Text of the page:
Differential diagnosis against common sellar tumours,5such as pituitary adenomas, craniopharyngiomas, and meningiomas, will focus on the frequent peripartal occurrence, the marked adenopituitary impairment, and frequent presence of diabetes insipidus, the presence of other autoimmunological diseases, and on the common MRI appearance of LyHy. Differential diagnosis to common sellar inflammations,5 such as tuberculosis, sarcoidosis, and syphilis, will focus on medical history (usually chronic and previously known diseases), laboratory findings (tuberculin test and antigene polymerase chain reaction in CSF for tuberculosis, angiotensin-I-converting enzyme in plasma for sarcoidosis, treponema pallidum hemagglutination test for syphilis), chest radiography (tuberculosis and sarcoidosis), and less upon MRI. In very rare tumours such as histocytosis X and inflammations such as primary granulomatous hypophysitis, differential diagnosis is virtually impossible to establish except by histology. It has been suggested that LyHy and primary granulomatous hypophysitis may be part of the same disease range.2 17
Although LyHy is a chronic inflammatory process, probably of autoimmune aetiology, anti-inflammatory corticosteroid treatment has not been systematically used so far. Thirteen patients in the literature,3 6 9-12 16-18 23-25 nine of them preoperatively, were treated with a mean daily dose of 27.5 mg methylprednisolone equivalent (range 13 to 41 mg, not detailed in three patients) for a mean time of 4.75 months (range 5 days to 19 months). Lasting improvements (endocrinological and neuroradiological) occurred in 15% and transient improvements (also neurological ones) in 62% of the cases. Relapse of symptoms occurred days to a few months after discontinuation of corticosteroid therapy.
The nine patients of this series were treated in a standardised manner by HDMPT. Improvement of adenopituitary function was found in 44% of the patients and was more favourable in cases with short standing disease (6 months or less). In three patients the improvements occurred within 6 weeks and in the fourth within 6 months after HDMPT. Diabetes insipidus ceased in three and improved in one of four patients during HDMPT. Normalisation or improvement of MRI findings occurred in 88% of the patients, in seven within 6 weeks and in the eight within 6 months after HDMPT. Here, the duration of the disease seemed to be of no importance. Because of the close temporal relation, endocrinological and MRI improvements are most likely attributed to HDMPT and not to a favourable natural course of LyHy which eventually would be expected to occur over months or years.4 5 12 18-22 26 Neither a relapse of the disease, nor further (spontaneous) improvement, were found in this series.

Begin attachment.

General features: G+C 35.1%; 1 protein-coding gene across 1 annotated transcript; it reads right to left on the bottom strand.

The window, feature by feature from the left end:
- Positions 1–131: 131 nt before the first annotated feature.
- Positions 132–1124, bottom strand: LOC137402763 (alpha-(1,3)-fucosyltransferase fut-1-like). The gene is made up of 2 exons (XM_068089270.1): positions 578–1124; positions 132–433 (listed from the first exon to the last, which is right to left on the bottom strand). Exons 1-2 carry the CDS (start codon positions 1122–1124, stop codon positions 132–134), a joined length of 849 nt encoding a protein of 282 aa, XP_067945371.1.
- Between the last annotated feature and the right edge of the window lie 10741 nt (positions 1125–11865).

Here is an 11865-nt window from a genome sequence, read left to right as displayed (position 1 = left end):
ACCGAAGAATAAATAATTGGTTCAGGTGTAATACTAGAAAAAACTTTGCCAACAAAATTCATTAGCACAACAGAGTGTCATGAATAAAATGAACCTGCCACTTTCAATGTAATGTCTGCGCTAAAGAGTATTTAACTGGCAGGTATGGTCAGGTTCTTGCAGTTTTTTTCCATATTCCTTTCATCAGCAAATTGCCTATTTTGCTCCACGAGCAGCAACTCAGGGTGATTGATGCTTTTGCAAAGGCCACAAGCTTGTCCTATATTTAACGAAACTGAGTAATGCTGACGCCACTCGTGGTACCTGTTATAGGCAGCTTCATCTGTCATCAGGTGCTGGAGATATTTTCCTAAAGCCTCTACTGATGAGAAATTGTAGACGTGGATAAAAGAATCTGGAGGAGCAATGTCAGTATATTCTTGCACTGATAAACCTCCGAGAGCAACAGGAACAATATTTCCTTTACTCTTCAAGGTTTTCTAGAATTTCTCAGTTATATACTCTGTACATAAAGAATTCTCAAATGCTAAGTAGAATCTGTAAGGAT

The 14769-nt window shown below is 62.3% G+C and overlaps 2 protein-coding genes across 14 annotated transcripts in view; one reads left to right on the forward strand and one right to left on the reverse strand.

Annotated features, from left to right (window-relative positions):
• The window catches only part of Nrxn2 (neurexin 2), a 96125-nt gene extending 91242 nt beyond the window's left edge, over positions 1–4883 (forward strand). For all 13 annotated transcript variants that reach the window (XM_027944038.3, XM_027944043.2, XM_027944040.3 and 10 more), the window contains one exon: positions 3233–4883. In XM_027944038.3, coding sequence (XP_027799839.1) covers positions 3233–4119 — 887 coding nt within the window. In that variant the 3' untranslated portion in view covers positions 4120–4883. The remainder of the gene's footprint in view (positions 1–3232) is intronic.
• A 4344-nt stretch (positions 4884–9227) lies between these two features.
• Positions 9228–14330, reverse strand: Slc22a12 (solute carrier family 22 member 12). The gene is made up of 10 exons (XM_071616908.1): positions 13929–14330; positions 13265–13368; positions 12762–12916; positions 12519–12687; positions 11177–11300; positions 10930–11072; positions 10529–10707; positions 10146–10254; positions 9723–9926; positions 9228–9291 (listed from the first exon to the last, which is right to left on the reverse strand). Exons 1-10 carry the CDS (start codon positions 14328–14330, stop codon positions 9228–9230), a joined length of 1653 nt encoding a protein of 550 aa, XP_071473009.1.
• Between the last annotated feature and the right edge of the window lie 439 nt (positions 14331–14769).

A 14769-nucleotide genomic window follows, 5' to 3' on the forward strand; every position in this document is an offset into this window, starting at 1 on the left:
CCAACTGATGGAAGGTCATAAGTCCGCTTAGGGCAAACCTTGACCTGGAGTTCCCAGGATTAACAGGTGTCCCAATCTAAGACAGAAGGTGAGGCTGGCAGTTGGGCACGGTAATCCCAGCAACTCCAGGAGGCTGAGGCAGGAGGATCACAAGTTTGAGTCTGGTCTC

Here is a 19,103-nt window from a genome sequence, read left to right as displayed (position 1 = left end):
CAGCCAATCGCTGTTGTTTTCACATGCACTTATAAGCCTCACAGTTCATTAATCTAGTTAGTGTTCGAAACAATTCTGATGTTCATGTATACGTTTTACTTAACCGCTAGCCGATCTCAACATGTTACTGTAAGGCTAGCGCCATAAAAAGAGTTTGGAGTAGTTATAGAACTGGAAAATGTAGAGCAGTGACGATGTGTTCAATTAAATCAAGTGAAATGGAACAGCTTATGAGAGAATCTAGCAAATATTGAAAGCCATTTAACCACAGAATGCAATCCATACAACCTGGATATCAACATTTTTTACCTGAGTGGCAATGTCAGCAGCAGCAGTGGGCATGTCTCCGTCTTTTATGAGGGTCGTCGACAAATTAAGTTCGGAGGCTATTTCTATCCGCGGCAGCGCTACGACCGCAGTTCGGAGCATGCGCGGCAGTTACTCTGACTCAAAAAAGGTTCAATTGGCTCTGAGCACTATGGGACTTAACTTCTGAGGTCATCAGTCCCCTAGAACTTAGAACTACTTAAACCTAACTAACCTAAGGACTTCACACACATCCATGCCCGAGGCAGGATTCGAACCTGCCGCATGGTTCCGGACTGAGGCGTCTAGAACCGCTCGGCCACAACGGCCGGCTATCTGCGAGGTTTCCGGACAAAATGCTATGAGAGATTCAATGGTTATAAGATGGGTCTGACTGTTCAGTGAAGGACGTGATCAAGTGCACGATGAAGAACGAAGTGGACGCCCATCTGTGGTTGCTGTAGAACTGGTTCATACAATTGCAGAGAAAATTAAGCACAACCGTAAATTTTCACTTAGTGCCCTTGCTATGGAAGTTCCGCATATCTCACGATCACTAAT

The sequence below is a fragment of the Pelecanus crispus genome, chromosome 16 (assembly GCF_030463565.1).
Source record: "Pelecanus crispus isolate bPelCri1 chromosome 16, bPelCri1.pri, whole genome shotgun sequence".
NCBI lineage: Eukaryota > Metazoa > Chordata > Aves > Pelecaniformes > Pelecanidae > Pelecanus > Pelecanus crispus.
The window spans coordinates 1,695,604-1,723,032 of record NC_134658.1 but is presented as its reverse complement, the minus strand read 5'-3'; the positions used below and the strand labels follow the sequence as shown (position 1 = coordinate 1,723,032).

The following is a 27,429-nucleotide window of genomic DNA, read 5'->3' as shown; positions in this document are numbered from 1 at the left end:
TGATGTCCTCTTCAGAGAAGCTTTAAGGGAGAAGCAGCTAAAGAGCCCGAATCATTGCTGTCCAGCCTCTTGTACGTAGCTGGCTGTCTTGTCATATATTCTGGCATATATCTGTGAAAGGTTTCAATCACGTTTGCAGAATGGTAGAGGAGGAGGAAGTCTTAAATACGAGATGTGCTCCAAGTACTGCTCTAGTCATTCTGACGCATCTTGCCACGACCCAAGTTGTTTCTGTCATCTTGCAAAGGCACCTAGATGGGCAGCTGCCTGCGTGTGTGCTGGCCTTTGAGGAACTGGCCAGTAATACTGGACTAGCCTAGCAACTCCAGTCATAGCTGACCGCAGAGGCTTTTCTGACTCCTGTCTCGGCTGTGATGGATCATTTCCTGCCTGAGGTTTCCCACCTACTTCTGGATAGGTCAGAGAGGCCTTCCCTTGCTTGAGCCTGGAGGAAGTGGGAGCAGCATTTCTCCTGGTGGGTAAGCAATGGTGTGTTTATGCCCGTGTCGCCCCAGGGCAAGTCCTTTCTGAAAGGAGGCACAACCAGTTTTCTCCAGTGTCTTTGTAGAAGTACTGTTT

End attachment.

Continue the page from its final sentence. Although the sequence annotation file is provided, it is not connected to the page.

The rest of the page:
It remains doubtful whether the results of HDMPT are definitive because follow up is relatively short. Nevertheless, they compare favourably with those reported in the literature and also with the natural course of the disease, the most probable explanation being the regimen of drug application used in this series. On the other hand, complete recovery of the pituitary was achieved in none of our patients. This might be due to a suboptimal regimen of drug application, but also to an already irreversible destruction of the pituitary by LyHy.11
Whereas surgery for mass effect in LyHy invariably led to rapid relief of neurological symptoms, endocrinological improvement was seldom reported.5 In some patients, however, surgery led to worsening of pituitary function or was followed by recurrence of symptoms (patient 3).2 5 9 17 26 Usually the intraoperative findings differ from those of a pituitary adenoma. Quick frozen sections will help to clarify any doubts. In some patients, inflammation may intraoperatively mimick a pituitary adenoma (patient 3).16 23 To avoid potential worsening of the pituitary function, surgery should be kept limited when LyHy is suspected intraoperatively and HDMPT should be considered.
In view of recent experience, the presumptive diagnosis of LyHy may be established by conservative evaluation in a high proportion of patients. The presented results suggest a trial of HDMPT under close monitoring of endocrinological, neuro-ophthalmological, and MRI findings. Follow up has to be at short intervals to identify a possible relapse in time. Indications for surgery are the presence of gross chiasm compression, ineffectiveness of corticosteroid therapy, and the impossibility of establishing the diagnosis of LyHy with sufficient certainty by conservative evaluation.